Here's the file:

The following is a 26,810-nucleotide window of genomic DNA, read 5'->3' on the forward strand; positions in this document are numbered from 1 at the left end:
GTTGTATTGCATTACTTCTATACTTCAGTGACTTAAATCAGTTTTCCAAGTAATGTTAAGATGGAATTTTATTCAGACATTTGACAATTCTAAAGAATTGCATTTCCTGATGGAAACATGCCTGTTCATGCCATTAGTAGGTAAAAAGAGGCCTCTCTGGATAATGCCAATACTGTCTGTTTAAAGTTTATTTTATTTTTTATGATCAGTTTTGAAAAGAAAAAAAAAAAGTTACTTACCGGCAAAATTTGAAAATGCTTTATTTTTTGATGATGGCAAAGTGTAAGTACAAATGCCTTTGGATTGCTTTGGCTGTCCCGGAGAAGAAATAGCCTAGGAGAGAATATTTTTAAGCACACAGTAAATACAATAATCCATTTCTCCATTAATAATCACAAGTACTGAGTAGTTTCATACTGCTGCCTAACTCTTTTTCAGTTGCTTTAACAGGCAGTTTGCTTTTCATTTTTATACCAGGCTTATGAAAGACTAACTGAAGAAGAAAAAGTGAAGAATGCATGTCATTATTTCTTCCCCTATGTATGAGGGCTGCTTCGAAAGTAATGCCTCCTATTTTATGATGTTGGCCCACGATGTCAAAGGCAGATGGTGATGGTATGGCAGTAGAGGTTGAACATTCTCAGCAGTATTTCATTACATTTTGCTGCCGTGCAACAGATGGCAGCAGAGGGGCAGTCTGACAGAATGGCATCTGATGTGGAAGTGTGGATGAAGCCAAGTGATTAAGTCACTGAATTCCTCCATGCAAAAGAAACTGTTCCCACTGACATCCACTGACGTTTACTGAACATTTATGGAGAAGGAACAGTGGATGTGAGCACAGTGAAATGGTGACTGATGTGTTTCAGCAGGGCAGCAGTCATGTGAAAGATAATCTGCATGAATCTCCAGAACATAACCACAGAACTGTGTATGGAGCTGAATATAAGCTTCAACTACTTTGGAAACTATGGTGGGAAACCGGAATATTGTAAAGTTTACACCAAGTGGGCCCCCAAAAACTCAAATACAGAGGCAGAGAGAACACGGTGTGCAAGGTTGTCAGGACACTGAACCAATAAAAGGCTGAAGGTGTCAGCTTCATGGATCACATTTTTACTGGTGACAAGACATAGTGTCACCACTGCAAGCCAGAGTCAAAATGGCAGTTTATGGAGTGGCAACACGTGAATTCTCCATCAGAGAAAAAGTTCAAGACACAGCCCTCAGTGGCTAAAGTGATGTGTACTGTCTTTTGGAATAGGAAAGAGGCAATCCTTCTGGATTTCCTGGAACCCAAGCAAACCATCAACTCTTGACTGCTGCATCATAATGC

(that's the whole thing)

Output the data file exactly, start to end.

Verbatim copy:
The following is a 26,810-nucleotide window of genomic DNA, read 5'->3' on the forward strand; positions in this document are numbered from 1 at the left end:
GTTGTATTGCATTACTTCTATACTTCAGTGACTTAAATCAGTTTTCCAAGTAATGTTAAGATGGAATTTTATTCAGACATTTGACAATTCTAAAGAATTGCATTTCCTGATGGAAACATGCCTGTTCATGCCATTAGTAGGTAAAAAGAGGCCTCTCTGGATAATGCCAATACTGTCTGTTTAAAGTTTATTTTATTTTTTATGATCAGTTTTGAAAAGAAAAAAAAAAAGTTACTTACCGGCAAAATTTGAAAATGCTTTATTTTTTGATGATGGCAAAGTGTAAGTACAAATGCCTTTGGATTGCTTTGGCTGTCCCGGAGAAGAAATAGCCTAGGAGAGAATATTTTTAAGCACACAGTAAATACAATAATCCATTTCTCCATTAATAATCACAAGTACTGAGTAGTTTCATACTGCTGCCTAACTCTTTTTCAGTTGCTTTAACAGGCAGTTTGCTTTTCATTTTTATACCAGGCTTATGAAAGACTAACTGAAGAAGAAAAAGTGAAGAATGCATGTCATTATTTCTTCCCCTATGTATGAGGGCTGCTTCGAAAGTAATGCCTCCTATTTTATGATGTTGGCCCACGATGTCAAAGGCAGATGGTGATGGTATGGCAGTAGAGGTTGAACATTCTCAGCAGTATTTCATTACATTTTGCTGCCGTGCAACAGATGGCAGCAGAGGGGCAGTCTGACAGAATGGCATCTGATGTGGAAGTGTGGATGAAGCCAAGTGATTAAGTCACTGAATTCCTCCATGCAAAAGAAACTGTTCCCACTGACATCCACTGACGTTTACTGAACATTTATGGAGAAGGAACAGTGGATGTGAGCACAGTGAAATGGTGACTGATGTGTTTCAGCAGGGCAGCAGTCATGTGAAAGATAATCTGCATGAATCTCCAGAACATAACCACAGAACTGTGTATGGAGCTGAATATAAGCTTCAACTACTTTGGAAACTATGGTGGGAAACCGGAATATTGTAAAGTTTACACCAAGTGGGCCCCCAAAAACTCAAATACAGAGGCAGAGAGAACACGGTGTGCAAGGTTGTCAGGACACTGAACCAATAAAAGGCTGAAGGTGTCAGCTTCATGGATCACATTTTTACTGGTGACAAGACATAGTGTCACCACTGCAAGCCAGAGTCAAAATGGCAGTTTATGGAGTGGCAACACGTGAATTCTCCATCAGAGAAAAAGTTCAAGACACAGCCCTCAGTGGCTAAAGTGATGTGTACTGTCTTTTGGAATAGGAAAGAGGCAATCCTTCTGGATTTCCTGGAACCCAAGCAAACCATCAACTCTTGACTGCTGCATCATAATGC